Proposed Voter Rights Restrictions
Voting rights advocates are concerned about efforts to supposedly purge non-citizens from voter rolls in key states, including Florida, New Jersey and Texas. And, there’s worry about proposed bills that could prevent third-party groups from helping voters, including the elderly and those with disabilities.
“Obviously, we’re very concerned about that,” said Perez of the Brennan Center. “We’ve seen legislators trying to make it hard for third-party groups to register voters.”
Preserving Arizona’s Votes
In 2018, Falcon said she and other voting-rights advocates in Arizona long suspected there were voting problems in the state, and they had to take action before the pivotal 2020 election.
So, they filed a lawsuit against then-Secretary of State Michele Reagan alleging the Arizona Department of Transportation wasn’t providing residents with federally mandated voter registration services during their change-of-address filings.
The inaction caused thousands of residents to not appear on voter rolls when they showed up to vote, either because their records still had their old addresses or their ballots were sent to their former homes.
During a hearing in September 2018, lawyers who sued the state said Reagan’s staff admitted likely errors.
Since 2016, the voter registrations of nearly 390,000 Arizona residents were not automatically updated when those voters changed the address on their driver’s licenses, as mandated by federal law, according to the lawsuit.
Lawyers representing the voters believe the number might be higher and could date back to before the National Voting Rights Act took effect.
Nearly two years later, major voting reforms were reached as part of a legal settlement agreement between the advocacy groups, their lawyers and current Arizona Secretary of State Katie Hobbs and the state transportation department.
Beginning on March 1, the state transportation department must collect a monthly tally of complete voter registrations forwarded to the secretary of state, changes of addresses by the state Department of Motor Vehicles and the number of times an individual chose to opt-out of voter registration.
The transportation department must then report that information to the secretary of state monthly and to the lawyers who filed suit every three months. And beginning next month, the secretary of state must either provide to the lawyers or post on its website a report that includes the collected information and any new or updated voting rights policies.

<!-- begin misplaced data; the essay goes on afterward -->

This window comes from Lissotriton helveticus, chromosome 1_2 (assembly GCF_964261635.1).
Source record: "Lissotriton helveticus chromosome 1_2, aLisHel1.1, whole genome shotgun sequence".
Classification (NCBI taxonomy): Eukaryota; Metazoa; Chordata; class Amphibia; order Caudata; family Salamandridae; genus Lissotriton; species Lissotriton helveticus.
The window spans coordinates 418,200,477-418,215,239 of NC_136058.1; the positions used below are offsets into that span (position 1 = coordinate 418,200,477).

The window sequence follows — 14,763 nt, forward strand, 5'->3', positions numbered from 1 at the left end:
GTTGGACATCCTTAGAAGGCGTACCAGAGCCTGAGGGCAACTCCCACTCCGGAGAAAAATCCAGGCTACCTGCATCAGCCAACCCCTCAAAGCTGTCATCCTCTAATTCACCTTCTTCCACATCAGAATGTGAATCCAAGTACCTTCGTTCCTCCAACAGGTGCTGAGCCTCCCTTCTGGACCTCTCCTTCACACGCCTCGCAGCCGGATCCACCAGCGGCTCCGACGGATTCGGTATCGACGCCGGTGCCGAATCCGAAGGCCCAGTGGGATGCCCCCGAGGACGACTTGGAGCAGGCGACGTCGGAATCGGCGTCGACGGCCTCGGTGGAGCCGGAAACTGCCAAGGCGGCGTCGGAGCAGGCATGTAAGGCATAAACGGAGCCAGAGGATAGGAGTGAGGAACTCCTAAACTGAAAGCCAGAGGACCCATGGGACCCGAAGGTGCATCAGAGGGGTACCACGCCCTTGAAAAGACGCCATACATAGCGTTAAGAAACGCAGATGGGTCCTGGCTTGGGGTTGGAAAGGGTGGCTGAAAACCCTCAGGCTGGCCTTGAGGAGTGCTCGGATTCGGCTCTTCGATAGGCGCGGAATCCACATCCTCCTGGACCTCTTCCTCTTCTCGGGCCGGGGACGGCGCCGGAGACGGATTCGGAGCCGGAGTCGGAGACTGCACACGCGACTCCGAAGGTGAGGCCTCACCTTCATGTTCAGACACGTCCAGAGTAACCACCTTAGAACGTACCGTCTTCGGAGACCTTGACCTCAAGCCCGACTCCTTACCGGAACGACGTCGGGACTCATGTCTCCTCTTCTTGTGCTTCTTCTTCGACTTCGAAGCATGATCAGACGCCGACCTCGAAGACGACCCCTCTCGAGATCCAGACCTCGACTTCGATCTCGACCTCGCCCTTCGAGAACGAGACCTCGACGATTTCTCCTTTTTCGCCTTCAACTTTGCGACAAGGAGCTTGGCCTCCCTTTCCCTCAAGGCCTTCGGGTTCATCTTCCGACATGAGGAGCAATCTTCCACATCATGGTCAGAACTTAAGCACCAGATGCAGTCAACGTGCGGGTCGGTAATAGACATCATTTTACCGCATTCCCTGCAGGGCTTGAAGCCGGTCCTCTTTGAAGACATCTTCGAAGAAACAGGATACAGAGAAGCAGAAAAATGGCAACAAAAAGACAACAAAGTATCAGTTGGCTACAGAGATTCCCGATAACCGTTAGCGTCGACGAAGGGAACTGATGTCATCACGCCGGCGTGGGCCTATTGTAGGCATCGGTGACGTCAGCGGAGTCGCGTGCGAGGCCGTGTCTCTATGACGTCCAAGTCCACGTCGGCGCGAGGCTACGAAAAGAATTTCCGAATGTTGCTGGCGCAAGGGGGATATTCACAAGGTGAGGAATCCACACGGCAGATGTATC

Sounds like a lot of changes? Tell that to Falcon, the head of Promise Arizona, who said she’s cautiously optimistic the settlement will bring quick change to ensure citizens’ voting rights.
“Why should we have to go to court to tell the state you’re violating our rights?” Falcon said. “I’m glad we won because it shows all of the hard work we’ve been doing, and more importantly, protects the voters of Arizona.”
The Brennan Center’s Perez has some advice for voters from all walks of life.
“Don’t be deturbed by some people who try to stop you from voting,” she said. “The vast majority of Americans aren’t going to have a problem with exercising your right to vote. And, if there’s a problem, know there are those who are willing to fight with you.”
Terry Collins is a writer based in the San Francisco Bay Area whose work has appeared in Fortune, The Associated Press, Bloomberg Businessweek and CNET. Follow him on Twitter at @terryscollins. In 2019, he wrote the Equal Voice article, “Black Census Project Shows You Can’t Take Black Voters for Granted.” Equal Voice is Marguerite Casey Foundation’s publication featuring stories of America’s families creating social change. With Equal Voice, we challenge how people think and talk about poverty in America. All original Equal Voice stories can be reproduced for free, as long as proper credit and a link to our homepage are included.